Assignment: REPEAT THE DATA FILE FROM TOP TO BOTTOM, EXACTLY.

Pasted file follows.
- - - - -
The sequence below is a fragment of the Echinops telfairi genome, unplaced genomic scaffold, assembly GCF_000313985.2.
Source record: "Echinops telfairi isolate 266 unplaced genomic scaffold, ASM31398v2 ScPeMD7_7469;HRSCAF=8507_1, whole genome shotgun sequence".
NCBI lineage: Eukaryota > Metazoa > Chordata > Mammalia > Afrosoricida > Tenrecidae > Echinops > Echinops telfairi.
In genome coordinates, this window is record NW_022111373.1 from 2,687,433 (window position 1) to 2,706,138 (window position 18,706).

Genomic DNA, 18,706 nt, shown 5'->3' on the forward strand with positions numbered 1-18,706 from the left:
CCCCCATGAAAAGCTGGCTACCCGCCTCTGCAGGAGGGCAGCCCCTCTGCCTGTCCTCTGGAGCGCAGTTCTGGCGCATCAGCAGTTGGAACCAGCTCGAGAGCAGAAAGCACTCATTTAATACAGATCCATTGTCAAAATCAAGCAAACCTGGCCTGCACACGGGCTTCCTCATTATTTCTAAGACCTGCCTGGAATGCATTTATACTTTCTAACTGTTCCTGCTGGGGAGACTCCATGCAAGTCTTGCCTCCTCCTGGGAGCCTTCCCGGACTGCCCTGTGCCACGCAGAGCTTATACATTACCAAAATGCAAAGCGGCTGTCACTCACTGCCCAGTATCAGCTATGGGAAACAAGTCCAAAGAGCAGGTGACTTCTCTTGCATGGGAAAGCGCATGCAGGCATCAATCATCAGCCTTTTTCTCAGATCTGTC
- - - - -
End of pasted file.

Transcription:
The sequence below is a fragment of the Echinops telfairi genome, unplaced genomic scaffold, assembly GCF_000313985.2.
Source record: "Echinops telfairi isolate 266 unplaced genomic scaffold, ASM31398v2 ScPeMD7_7469;HRSCAF=8507_1, whole genome shotgun sequence".
NCBI lineage: Eukaryota > Metazoa > Chordata > Mammalia > Afrosoricida > Tenrecidae > Echinops > Echinops telfairi.
In genome coordinates, this window is record NW_022111373.1 from 2,687,433 (window position 1) to 2,706,138 (window position 18,706).

Genomic DNA, 18,706 nt, shown 5'->3' on the forward strand with positions numbered 1-18,706 from the left:
CCCCCATGAAAAGCTGGCTACCCGCCTCTGCAGGAGGGCAGCCCCTCTGCCTGTCCTCTGGAGCGCAGTTCTGGCGCATCAGCAGTTGGAACCAGCTCGAGAGCAGAAAGCACTCATTTAATACAGATCCATTGTCAAAATCAAGCAAACCTGGCCTGCACACGGGCTTCCTCATTATTTCTAAGACCTGCCTGGAATGCATTTATACTTTCTAACTGTTCCTGCTGGGGAGACTCCATGCAAGTCTTGCCTCCTCCTGGGAGCCTTCCCGGACTGCCCTGTGCCACGCAGAGCTTATACATTACCAAAATGCAAAGCGGCTGTCACTCACTGCCCAGTATCAGCTATGGGAAACAAGTCCAAAGAGCAGGTGACTTCTCTTGCATGGGAAAGCGCATGCAGGCATCAATCATCAGCCTTTTTCTCAGATCTGTC